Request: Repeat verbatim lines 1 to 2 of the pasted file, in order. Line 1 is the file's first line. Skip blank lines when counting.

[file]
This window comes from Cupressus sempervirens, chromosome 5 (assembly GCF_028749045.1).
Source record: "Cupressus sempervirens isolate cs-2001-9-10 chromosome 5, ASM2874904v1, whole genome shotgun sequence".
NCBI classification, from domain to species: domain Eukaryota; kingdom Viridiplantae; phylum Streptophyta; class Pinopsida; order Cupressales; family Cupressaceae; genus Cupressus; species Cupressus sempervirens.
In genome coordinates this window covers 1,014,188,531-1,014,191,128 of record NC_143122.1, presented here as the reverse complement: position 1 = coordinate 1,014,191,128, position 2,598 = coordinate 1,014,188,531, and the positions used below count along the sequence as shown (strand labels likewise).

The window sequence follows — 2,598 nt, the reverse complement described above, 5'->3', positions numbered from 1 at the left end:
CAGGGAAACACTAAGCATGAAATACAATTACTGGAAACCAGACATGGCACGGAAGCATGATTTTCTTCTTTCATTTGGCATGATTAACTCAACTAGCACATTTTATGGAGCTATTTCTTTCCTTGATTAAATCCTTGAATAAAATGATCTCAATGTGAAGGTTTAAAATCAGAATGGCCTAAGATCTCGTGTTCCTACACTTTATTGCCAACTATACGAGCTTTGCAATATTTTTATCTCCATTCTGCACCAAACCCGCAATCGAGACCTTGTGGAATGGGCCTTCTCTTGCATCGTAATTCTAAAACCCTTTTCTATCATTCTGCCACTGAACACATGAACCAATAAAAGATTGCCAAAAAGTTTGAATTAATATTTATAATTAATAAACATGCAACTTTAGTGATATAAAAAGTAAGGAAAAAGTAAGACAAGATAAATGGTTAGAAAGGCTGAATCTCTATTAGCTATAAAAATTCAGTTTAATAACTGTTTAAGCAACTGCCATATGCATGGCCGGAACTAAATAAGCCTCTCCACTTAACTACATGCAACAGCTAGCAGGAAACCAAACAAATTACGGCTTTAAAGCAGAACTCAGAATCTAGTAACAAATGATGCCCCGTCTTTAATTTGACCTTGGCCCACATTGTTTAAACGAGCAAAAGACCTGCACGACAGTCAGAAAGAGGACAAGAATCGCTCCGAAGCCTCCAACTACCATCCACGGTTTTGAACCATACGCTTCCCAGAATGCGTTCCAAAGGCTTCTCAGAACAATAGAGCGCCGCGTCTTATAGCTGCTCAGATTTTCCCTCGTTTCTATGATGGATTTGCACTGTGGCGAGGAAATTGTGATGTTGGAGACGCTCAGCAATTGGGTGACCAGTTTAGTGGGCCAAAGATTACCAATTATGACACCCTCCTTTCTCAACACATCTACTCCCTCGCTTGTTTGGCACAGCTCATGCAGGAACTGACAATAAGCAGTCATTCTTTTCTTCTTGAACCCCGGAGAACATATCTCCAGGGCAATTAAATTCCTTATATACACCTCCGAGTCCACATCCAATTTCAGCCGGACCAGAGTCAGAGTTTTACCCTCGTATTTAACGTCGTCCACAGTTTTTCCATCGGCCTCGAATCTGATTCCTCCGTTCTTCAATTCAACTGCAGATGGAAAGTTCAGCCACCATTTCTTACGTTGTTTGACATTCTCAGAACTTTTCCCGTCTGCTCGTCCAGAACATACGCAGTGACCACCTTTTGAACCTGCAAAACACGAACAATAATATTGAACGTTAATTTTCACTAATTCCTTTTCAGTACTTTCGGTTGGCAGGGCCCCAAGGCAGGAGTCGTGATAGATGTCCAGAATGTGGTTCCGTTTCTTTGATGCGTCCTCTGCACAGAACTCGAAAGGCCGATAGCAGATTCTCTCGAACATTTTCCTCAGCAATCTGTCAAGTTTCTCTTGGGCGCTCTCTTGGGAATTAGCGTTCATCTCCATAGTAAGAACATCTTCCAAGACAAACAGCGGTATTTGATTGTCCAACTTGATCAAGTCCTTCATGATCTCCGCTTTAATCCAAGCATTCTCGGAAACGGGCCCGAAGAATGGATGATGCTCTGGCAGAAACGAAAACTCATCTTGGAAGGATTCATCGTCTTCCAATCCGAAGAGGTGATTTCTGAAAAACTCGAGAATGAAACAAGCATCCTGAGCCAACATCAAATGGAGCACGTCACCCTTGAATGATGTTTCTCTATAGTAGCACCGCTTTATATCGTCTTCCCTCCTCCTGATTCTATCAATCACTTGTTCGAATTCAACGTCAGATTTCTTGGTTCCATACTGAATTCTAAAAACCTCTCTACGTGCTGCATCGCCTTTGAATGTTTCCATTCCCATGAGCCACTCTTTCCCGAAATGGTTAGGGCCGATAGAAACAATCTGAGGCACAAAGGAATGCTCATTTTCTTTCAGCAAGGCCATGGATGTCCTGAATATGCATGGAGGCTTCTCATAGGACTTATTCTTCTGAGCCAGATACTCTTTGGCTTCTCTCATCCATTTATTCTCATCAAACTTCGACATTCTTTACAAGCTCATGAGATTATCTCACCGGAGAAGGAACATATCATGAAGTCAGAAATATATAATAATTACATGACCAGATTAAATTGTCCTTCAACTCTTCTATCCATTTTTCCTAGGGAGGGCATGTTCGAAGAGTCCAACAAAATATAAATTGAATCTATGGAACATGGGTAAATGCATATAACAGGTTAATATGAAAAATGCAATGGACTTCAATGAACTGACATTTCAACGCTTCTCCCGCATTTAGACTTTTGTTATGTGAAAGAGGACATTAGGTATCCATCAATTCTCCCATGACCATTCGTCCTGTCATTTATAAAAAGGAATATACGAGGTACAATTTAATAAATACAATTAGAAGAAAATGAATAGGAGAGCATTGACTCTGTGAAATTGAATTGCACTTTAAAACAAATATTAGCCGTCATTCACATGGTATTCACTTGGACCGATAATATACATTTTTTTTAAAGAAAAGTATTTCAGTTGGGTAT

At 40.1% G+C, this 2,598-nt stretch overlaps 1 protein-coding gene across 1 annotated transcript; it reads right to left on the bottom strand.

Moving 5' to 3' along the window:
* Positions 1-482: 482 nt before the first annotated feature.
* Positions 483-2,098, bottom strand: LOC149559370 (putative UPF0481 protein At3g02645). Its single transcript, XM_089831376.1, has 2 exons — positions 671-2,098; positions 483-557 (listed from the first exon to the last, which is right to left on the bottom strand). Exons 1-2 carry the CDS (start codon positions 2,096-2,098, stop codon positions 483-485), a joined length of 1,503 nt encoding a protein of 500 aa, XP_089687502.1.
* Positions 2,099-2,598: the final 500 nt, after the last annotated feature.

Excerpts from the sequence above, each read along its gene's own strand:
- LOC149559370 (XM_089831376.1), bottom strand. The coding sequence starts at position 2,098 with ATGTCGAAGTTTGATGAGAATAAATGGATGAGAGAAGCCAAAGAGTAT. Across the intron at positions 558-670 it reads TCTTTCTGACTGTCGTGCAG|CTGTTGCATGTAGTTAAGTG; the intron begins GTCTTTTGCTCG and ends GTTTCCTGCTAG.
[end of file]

This window comes from Cupressus sempervirens, chromosome 5 (assembly GCF_028749045.1).
Source record: "Cupressus sempervirens isolate cs-2001-9-10 chromosome 5, ASM2874904v1, whole genome shotgun sequence".